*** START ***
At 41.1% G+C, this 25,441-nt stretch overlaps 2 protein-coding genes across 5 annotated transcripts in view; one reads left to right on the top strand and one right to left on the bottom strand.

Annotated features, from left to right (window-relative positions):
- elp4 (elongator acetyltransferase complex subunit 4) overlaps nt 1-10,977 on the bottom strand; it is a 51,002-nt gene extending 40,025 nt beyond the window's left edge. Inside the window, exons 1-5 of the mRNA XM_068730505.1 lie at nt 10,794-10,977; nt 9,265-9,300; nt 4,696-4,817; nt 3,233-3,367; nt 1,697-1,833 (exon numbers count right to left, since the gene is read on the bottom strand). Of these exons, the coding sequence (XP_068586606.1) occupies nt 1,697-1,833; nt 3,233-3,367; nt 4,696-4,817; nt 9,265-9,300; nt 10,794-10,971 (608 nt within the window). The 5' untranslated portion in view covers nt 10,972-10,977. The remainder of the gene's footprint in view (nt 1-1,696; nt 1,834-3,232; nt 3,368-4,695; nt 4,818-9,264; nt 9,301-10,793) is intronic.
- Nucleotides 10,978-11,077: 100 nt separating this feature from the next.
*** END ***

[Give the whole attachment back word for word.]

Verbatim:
At 41.1% G+C, this 25,441-nt stretch overlaps 2 protein-coding genes across 5 annotated transcripts in view; one reads left to right on the top strand and one right to left on the bottom strand.

Annotated features, from left to right (window-relative positions):
- elp4 (elongator acetyltransferase complex subunit 4) overlaps nt 1-10,977 on the bottom strand; it is a 51,002-nt gene extending 40,025 nt beyond the window's left edge. Inside the window, exons 1-5 of the mRNA XM_068730505.1 lie at nt 10,794-10,977; nt 9,265-9,300; nt 4,696-4,817; nt 3,233-3,367; nt 1,697-1,833 (exon numbers count right to left, since the gene is read on the bottom strand). Of these exons, the coding sequence (XP_068586606.1) occupies nt 1,697-1,833; nt 3,233-3,367; nt 4,696-4,817; nt 9,265-9,300; nt 10,794-10,971 (608 nt within the window). The 5' untranslated portion in view covers nt 10,972-10,977. The remainder of the gene's footprint in view (nt 1-1,696; nt 1,834-3,232; nt 3,368-4,695; nt 4,818-9,264; nt 9,301-10,793) is intronic.
- Nucleotides 10,978-11,077: 100 nt separating this feature from the next.